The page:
2020 – A new decade of gaming

Written by Alex Maidment (nSanity Beach)

We’re only a month away from the beginning of a new decade. The twenties show a lot of promise for many industries from automotive where the big push to electric continues through to the global push for climate change and a better world to live in.

For gaming, it has the potential to be a decade that changes gaming forever.

Sure, it sounds super-dramatic but seriously, think about it. This past decade gave us some interesting developments, less the original Xbox One and Playstation 4, which on the whole, were already behind the times when they launched, I’m talking more about the Nintendo Swtich, the PS4 Pro, Xbox One X, graphics cards with ray tracing support, native 4K support, HDR, faster frame rates, VR headsets, AR headsets, cloud streaming and much more.

So how will the next decade top that?

New Consoles

I’m a console gamer, get over it. It’s natural for me to revolve the world of gaming around consoles despite the fact that PCs are generally the better technology for playing games in every way. Regardless, 2020 already promises to be a great year for consoles. Maybe even the first time in a decades that a console can match the technology, power and ability of a top end PC and at half the price.

With the promise of native 4K resolutions with high frame rates, the potential to support 8K resolutions, ray tracing and generally enough power to run the next 5 years or so of games, consoles might finally break through a decent choice over the humble PC.

One year from writing this, I hope to be sat playing my brand new Xbox with Halo: Infinite loaded up and all the memories of why I fell in love with Halo all those years ago!

The death of consoles?

In the same decade that consoles are finally going to break through as power-houses, we might also see the death of consoles. In recent interviews with Phil Spencer, head of Xbox, he alluded to the idea that they considered not making another console. New initiatives like Google’s Stadia and Microsoft’s xCloud are paving the way for cloud streaming that doesn’t need a console at all.

It’s true that they both launched in the teen decade but it’s going to be the twenties that they either fly or fall. Unfortunately for Google, Stadia hasn’t been all that well received so far, with many reviews basically saying the internet infrastructure just isn’t yet good enough to support full cloud streaming. Because of this, you’re basically still restricted to playing in your own home, at which point, you start to question why you wouldn’t just buy a console? Maybe price but when you weigh up the monthly subscription cost and the price of new games (only ever full price as well), a second hand console and second hand games is actually the cheaper option and doesn’t fully rely on the internet.

That being said, the next decade looks promising for new internet infrastructure and technologies that could make cloud gaming a reality, not only in the home but on phones, laptops and other devices capable of streaming.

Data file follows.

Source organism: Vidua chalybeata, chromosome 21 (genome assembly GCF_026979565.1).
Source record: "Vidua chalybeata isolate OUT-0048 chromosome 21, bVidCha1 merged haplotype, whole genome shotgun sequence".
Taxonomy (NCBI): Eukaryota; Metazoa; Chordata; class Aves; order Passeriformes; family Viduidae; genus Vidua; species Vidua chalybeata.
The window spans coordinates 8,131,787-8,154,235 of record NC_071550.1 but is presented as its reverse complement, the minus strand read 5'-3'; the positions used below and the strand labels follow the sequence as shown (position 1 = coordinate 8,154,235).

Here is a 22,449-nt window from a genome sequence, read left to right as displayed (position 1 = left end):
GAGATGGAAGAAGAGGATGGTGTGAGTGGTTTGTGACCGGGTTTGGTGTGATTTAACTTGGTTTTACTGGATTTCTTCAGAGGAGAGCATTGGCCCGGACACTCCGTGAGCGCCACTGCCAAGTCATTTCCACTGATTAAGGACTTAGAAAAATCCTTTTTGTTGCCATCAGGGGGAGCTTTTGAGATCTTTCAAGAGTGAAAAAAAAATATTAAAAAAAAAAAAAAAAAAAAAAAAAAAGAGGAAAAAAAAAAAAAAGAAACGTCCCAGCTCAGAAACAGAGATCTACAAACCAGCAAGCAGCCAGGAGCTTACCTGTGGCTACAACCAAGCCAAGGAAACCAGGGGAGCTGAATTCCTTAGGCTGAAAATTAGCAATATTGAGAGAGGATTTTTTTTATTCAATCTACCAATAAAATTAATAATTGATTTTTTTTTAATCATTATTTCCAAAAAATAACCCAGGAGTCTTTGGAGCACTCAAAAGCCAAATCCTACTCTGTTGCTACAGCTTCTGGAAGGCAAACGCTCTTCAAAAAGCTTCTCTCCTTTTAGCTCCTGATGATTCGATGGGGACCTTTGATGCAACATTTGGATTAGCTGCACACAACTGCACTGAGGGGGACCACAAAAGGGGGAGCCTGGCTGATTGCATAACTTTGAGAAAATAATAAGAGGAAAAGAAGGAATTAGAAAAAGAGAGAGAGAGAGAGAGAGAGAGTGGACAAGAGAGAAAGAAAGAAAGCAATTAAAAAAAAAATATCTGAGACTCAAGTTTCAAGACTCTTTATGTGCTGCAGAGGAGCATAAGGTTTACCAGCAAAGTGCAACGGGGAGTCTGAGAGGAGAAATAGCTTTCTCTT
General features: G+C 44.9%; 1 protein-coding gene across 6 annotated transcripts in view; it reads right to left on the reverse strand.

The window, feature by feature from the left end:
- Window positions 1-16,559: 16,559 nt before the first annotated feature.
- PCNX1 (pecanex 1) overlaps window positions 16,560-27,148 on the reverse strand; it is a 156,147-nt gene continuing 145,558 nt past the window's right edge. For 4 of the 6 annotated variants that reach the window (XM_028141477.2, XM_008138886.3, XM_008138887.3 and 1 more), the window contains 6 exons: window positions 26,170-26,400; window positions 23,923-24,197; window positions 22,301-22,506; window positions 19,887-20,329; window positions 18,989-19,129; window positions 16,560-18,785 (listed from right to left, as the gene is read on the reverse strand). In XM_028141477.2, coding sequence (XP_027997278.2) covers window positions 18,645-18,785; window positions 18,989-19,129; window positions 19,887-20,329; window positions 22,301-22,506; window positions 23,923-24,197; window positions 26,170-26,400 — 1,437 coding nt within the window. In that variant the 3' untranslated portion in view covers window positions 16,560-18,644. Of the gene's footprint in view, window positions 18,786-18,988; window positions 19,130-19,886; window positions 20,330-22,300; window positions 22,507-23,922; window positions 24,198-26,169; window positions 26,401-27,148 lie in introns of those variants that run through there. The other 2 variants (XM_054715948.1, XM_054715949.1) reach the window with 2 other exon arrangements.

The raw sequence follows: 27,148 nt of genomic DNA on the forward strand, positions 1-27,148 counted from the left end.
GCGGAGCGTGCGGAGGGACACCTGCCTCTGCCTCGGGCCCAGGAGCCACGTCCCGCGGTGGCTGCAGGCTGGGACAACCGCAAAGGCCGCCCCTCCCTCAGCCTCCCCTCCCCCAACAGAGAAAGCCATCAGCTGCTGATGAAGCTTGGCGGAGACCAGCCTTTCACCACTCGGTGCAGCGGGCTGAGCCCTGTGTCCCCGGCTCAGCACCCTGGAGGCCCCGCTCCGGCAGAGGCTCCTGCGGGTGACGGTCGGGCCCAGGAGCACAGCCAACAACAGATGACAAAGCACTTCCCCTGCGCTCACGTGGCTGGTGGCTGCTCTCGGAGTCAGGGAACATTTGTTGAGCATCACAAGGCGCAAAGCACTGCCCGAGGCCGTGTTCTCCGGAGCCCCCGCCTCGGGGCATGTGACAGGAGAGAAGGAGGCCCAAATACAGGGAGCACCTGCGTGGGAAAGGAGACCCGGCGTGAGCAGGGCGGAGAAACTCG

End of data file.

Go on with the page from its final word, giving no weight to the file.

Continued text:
The next phase of Internet Infrastructure

There are a few different internet infrastructure upgrades that could change the way we game. Firstly, there’s 5G. It’s in its early stages but tests have been promising with the speeds and connections looking pretty good.

Then there’s fibre and cable that is improving everyday and at least in the UK is growing in infrastructure all the time allowing more and more people access to high-speed internet.

An evolution in computing

PC gaming has been evolving decade after decade and more accurately, year on year with improvements in architecture, power, cooling, memory speeds, clock speeds, processing and just about every other element you can think of. It’s also PC gaming that keeps driving consoles forward as the demand and drive and many other industry breakthroughs make PC gaming better than ever.

Processors are getting smaller but more powerful, graphics cards are capable of running higher native resolutions and frame rates and RAM and storage speeds allow smooth running of games. Couple all of this with the improved internet infrastructure previously mentioned and the advances in cooling tech, computing continues to develop and the 20’s will be no different.

While I can’t predict what the next 10 years hold for computing, and in fact, gaming in general, I would take a guess that by 2030 we’ll see more affordable VR options (providing it doesn’t die out completely), better options for accessibility to keep gaming diverse and inclusive, better internet allowing for better online gameplay, much better console gaming and of course, a rise in cloud streaming that opens up games for a lot more people that can’t afford an expensive PC or console.

Personally, I believe that the next decade of gaming is going to be the most inclusive yet and that is a truly great thing!

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